Source: Kamchatkan Volcanic Eruption Response Team (KVERT)
Report for Klyuchevskoy
KVERT reported that the temperature of the thermal anomaly at Klyuchevskoy sharply decreased on 3 July, possibly signaling the end of the current Strombolian phase. During 4-14 July the anomaly continued to decline and only weak fumarolic activity was visible. The Alert Level was lowered to Yellow (the second lowest level on a four-color scale) on 14 July.
Source: Kamchatkan Volcanic Eruption Response Team (KVERT)
Report for Momotombo
SINAPRED reported that a seismic swarm at Momotombo began at 0657 on 6 July and by the next day a total of 51 earthquakes had been recorded. The largest event was an M 2.6 located 9 km SE of the volcano, beneath Lake Managua, at a depth of 3 km. INETER noted that the earthquakes were located along a fault and not directly related to the volcano.
Source: Sistema Nacional para la Prevención, Mitigación y Atención de Desastres (SINAPRED)
Report for Pacaya
INSIVUMEH reported that during 7-14 July Strombolian explosions at Pacaya’s Mackenney Crater ejected material as high as 100 m above the crater rim. Lava flows traveled as far as 1.2 km on the N and NE flanks. Lava flows also headed SW, W, and NW during 13-14 July.
Source: Instituto Nacional de Sismologia, Vulcanologia, Meteorologia, e Hidrologia (INSIVUMEH)
Report for Popocatepetl
CENAPRED reported that each day during 8-14 July there were 40-109 steam-and-gas emissions from Popocatépetl, some of which contained minor amounts of ash. Minor crater incandescence was visible most nights. An explosion at 2320 on 8 July ejected incandescent material a short distance. An eruptive event at 0112 on 11 July ejected incandescent material within the crater and onto the crater rim. Incandescent material ejected within the crater was again visible at 0204 and 0454 on 12 July. The Alert Level remained at Yellow, Phase Two (middle level on a three-color scale).
Source: Centro Nacional de Prevencion de Desastres (CENAPRED)
Report for Reventador
IG reported that during 8-12 July seismic data from Reventador’s network indicated a high level of seismic activity, including explosions, harmonic tremor, and long-period earthquakes; there was no available seismic data during 13-14 July. Gas, steam, and ash emissions observed daily with the webcam or reported by the Washington VAAC rose as high as 1 km above the summit crater and drifted NW, W, and E. Cloudy weather sometimes prevented views of the volcano. Incandescent blocks rolled as far as 600 m down mainly the S and SE flanks during 8-9 and 12-14 July. Crater incandescence was visible almost nightly.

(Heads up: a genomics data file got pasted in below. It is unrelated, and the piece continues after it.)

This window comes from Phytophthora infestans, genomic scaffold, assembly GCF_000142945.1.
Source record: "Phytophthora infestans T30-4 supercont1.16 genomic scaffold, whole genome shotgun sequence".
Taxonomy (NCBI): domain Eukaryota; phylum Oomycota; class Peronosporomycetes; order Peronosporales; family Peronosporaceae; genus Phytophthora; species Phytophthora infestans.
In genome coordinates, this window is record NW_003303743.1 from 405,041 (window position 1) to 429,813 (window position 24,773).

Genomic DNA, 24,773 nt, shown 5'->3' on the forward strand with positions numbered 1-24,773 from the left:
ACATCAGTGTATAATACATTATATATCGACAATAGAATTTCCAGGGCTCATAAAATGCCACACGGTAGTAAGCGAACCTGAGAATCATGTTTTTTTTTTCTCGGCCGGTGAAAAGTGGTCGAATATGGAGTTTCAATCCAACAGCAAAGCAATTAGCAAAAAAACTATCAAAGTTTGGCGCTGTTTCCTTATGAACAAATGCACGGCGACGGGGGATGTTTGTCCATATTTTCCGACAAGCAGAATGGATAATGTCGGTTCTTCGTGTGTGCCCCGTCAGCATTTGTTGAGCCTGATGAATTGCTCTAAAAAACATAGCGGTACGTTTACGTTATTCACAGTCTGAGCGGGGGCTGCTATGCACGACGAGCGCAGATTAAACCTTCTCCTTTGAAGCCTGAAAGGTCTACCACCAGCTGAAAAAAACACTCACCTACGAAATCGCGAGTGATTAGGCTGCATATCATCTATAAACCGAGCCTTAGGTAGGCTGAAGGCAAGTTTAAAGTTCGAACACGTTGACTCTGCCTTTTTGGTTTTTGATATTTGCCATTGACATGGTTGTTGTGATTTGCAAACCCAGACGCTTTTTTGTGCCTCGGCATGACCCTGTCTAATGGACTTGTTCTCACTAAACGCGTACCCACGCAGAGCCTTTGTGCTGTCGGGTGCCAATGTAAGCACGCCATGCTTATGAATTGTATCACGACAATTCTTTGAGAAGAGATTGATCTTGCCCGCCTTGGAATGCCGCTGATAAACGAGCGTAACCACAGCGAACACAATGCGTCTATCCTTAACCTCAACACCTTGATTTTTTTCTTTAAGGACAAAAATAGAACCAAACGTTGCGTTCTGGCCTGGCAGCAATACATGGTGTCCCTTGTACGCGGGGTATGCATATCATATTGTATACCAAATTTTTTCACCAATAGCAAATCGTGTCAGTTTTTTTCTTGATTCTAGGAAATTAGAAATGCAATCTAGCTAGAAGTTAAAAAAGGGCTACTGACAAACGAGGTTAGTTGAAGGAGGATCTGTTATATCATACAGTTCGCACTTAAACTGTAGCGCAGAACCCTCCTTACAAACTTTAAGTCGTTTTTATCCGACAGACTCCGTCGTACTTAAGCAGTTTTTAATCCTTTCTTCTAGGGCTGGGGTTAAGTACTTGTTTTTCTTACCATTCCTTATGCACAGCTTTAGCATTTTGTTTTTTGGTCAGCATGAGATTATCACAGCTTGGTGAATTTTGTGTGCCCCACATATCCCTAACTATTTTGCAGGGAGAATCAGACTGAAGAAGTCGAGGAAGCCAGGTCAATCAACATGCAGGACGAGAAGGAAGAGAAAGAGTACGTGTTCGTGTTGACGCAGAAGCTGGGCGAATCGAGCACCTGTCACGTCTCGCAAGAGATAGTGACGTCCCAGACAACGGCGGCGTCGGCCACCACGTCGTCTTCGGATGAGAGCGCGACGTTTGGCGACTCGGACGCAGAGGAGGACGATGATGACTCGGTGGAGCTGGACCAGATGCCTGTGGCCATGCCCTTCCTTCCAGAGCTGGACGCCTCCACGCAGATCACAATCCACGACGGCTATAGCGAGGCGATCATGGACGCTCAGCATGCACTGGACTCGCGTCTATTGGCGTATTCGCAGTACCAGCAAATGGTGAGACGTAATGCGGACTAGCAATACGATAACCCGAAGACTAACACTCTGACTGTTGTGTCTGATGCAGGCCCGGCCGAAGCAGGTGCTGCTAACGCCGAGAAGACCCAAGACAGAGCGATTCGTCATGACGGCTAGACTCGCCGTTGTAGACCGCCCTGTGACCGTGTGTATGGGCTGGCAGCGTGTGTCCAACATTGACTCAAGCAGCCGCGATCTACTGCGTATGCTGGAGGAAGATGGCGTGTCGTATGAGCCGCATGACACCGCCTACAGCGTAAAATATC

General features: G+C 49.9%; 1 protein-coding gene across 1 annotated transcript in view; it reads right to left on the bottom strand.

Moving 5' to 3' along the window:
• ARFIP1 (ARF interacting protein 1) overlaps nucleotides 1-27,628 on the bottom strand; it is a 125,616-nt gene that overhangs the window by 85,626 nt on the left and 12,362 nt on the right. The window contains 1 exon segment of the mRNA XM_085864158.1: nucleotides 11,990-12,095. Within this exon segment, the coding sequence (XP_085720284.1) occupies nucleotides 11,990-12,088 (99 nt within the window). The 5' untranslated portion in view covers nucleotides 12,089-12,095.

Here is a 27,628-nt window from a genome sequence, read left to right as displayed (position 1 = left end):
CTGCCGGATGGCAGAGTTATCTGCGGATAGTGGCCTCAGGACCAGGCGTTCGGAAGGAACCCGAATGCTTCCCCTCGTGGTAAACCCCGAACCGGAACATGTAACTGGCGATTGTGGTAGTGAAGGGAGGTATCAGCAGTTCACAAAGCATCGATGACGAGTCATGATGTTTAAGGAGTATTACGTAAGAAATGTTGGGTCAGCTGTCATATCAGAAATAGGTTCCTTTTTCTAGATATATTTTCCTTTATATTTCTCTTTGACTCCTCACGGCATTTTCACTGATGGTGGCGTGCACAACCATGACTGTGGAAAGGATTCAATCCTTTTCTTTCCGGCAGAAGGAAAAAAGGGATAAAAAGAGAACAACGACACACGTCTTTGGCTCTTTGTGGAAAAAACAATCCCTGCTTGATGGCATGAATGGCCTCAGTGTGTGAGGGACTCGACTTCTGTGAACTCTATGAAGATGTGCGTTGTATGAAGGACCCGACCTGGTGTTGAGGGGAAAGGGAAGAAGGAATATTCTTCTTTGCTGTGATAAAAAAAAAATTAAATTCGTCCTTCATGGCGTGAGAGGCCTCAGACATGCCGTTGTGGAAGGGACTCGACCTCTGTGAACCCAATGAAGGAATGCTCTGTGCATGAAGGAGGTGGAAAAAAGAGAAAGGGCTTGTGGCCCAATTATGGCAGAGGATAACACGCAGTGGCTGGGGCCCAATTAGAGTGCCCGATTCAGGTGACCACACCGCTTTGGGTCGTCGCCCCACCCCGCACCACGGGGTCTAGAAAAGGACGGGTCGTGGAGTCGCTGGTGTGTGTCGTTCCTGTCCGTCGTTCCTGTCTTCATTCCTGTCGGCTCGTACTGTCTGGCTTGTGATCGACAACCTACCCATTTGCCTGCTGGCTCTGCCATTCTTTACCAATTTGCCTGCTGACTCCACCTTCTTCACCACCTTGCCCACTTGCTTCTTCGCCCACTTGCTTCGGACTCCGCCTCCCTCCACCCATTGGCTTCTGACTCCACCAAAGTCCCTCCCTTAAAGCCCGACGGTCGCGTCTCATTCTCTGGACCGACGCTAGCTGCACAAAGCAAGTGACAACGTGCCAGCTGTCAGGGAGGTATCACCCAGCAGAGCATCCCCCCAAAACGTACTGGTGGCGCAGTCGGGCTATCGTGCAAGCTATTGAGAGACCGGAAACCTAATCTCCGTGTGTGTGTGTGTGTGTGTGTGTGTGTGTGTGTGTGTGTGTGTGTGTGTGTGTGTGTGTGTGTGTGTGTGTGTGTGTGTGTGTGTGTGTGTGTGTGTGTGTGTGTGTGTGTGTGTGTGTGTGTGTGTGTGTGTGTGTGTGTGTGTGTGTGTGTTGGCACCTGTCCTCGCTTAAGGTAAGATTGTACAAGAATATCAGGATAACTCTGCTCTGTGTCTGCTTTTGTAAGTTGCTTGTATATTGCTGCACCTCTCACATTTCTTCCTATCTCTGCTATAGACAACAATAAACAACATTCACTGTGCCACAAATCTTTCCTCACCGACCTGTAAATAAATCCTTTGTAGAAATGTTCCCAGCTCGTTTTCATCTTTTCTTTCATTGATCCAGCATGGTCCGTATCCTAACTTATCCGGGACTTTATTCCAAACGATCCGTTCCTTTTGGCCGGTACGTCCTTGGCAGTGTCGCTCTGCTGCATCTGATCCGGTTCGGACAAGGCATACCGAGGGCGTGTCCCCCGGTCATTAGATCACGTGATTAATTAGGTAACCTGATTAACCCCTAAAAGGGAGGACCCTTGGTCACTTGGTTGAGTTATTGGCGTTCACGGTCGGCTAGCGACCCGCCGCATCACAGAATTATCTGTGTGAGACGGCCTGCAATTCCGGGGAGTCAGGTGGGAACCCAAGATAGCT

Source: Instituto Geofísico-Escuela Politécnica Nacional (IG)
Report for Sabancaya
Instituto Geofísico del Perú (IGP) reported a daily average of 17 explosions at Sabancaya during 6-12 July. Gas-and-ash plumes rose as high as 2.5 km above the summit and drifted SE, E, and NE. There were six thermal anomalies over the crater identified in satellite data. The Alert Level remained at Orange (the second highest level on a four-color scale) and the public were warned to stay outside of a 12-km radius.
Source: Instituto Geofísico del Perú (IGP)
Report for Semeru
PVMBG reported that dense white-gray ash plumes from Semeru were occasionally visible during 6-12 July rising no higher than 400 m above the summit. Ash plumes drifted SW on 11 July. The Alert Level remained at 2 (on a scale of 1-4), and the public was reminded to stay outside of the general 1-km radius from the summit and 4 km on the SSE flank.
Source: Pusat Vulkanologi dan Mitigasi Bencana Geologi (PVMBG, also known as CVGHM)
Report for Sheveluch
KVERT reported that a thermal anomaly over Sheveluch was identified in satellite images during 3-10 July. The Aviation Color Code remained at Orange (the second highest level on a four-color scale).
Source: Kamchatkan Volcanic Eruption Response Team (KVERT)
Report for Stromboli
INGV reported that during 6-12 July activity at Stromboli was characterized by ongoing explosive activity mainly from three vents in Area N (north crater area) and three vents in Area C-S (south-central crater area). Moderate explosions from both areas ejected lapilli, bombs, and ash with decreasing frequency and intensity through the week.
Source: Sezione di Catania - Osservatorio Etneo (INGV)
Report for Suwanosejima
JMA reported that nighttime incandescence at Suwanosejima’s Ontake Crater was occasionally visible during 3-10 July. An eruptive event on 5 July generated a grayish white plume that rose 800 m above the crater rim and ejected material 300 m from the crater. The Tokyo VAAC noted that an ash plume rose to 2.1 km (7,000 ft) a.s.l. and drifted NE on 12 July based on satellite images and JMA information. The Alert Level remained at 2 (on a 5-level scale).
Sources: Japan Meteorological Agency (JMA), Tokyo Volcanic Ash Advisory Center (VAAC)